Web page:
Jane Goodall is one of the most famous primatologists with world name and an active fighter for nature protection.
She is widely known thanks to her more-than-45-years experience studying social life of chimpanzees at Gombe Stream National Park in Tanzania and as a founder of an International Jane Goodall Institute.
This incredible and one of a kind woman dedicated last 50 years of her life to the popularization of knowledge of chimpanzee behaviour. Jane was barely beyond 20 when she first came to Tanzania to study groups of these wild animals hoping that studying chimpanzee behaviour under natural conditions would help people to understand the mechanisms of evolution better.
Everyone who is trying to improve the life of animals will be inevitably criticized by those who consider this effort to be spent in a wrong way in the world where the mankind suffers Jane Goodall
Lone researcher by nature, Jane became a pioneer in the field of ethology of primates. When she was young, she figured out that to study animal behaviour objectively an animal has to stay in its natural habitat. Her great love for chimpanzees gradually outgrew into something much bigger. Many unique discoveries of Goodall literally flipped scientific notation of primates.
Now Jane is 83 years old. Apparently, the time to retire? But never before her call for animal protection was so loud.
The founder of the Institute of Jane Goodall and the creator of “Roots and Shoots” ecological project for children, she goes on with her educational activity. She published a book about chimpanzee behaviour, and her work as an animal and environment protection activist won great respect of people from all over the world.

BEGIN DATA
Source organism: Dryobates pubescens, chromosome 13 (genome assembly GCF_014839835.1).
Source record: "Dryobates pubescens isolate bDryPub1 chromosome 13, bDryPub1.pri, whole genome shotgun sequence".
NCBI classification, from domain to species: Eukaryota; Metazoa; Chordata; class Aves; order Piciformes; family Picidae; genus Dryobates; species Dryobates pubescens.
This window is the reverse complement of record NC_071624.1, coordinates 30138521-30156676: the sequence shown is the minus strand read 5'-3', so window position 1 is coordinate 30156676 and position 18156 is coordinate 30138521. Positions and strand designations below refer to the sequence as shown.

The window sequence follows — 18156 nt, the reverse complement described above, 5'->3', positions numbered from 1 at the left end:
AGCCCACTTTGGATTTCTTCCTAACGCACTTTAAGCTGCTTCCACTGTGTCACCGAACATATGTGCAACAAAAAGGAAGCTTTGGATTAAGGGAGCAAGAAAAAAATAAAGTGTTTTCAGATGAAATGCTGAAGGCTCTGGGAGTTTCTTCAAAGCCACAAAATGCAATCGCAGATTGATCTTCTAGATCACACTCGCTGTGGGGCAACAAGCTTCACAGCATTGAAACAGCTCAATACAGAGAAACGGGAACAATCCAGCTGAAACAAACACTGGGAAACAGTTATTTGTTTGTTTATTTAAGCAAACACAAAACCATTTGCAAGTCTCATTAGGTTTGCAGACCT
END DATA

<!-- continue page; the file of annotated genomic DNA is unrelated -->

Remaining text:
Today, being a UN Ambassador, Jane spends a lot of her time traveling, giving lectures and telling people about the details of catastrophic state in which many wild animals ended up being. She spends 300 days a year visiting other cities and countries! And all is due to the fact that Jane still cannot keep calm about the problems which she has encountered very closely.
Over recent years Jane has been advocating for the implementation of strict legislative restrictions on keeping exotic animals in private hands. She is convinced that wild animals, such as primates, feline and many more, suffer a lot in captivity, and she makes much effort to spread this information and change the legislation.
In May of 2015 New York Blood Transfusion Center made it to newspaper headlines for its attempt to throw in the lurch 66 chimpanzees that had been used as experimental animals for 30 years by sending them to remote regions of Liberia. Jane launched an open petition with the demand to oblige the Center to acknowledge its responsibility for the fate of the animals and to provide them with decent care and upkeep for the rest of their lives.
After the death of lion Cecile that struck the whole world community, Jane Goodall posted a public statement about further inadmissibility of trophy hunting on her website. Having strongly condemned the incident, a brave woman openly stepped on the warpath with the killers of wild animals.
I have no words to express my indignation. An animal was not only killed but also suffered for a few hours before its death! I am only glad that thanks to this story the eyes of thousands of people around the world have been opened Jane Goodall
Currently Jane is working on launching a company on toughening the control over international transportation of parts of wild animals.
The materials were partially translated from the following source: http://www.onegreenplanet.org/animalsandnature/times-jane-goodall-spoke-out-for-animals-everywhere/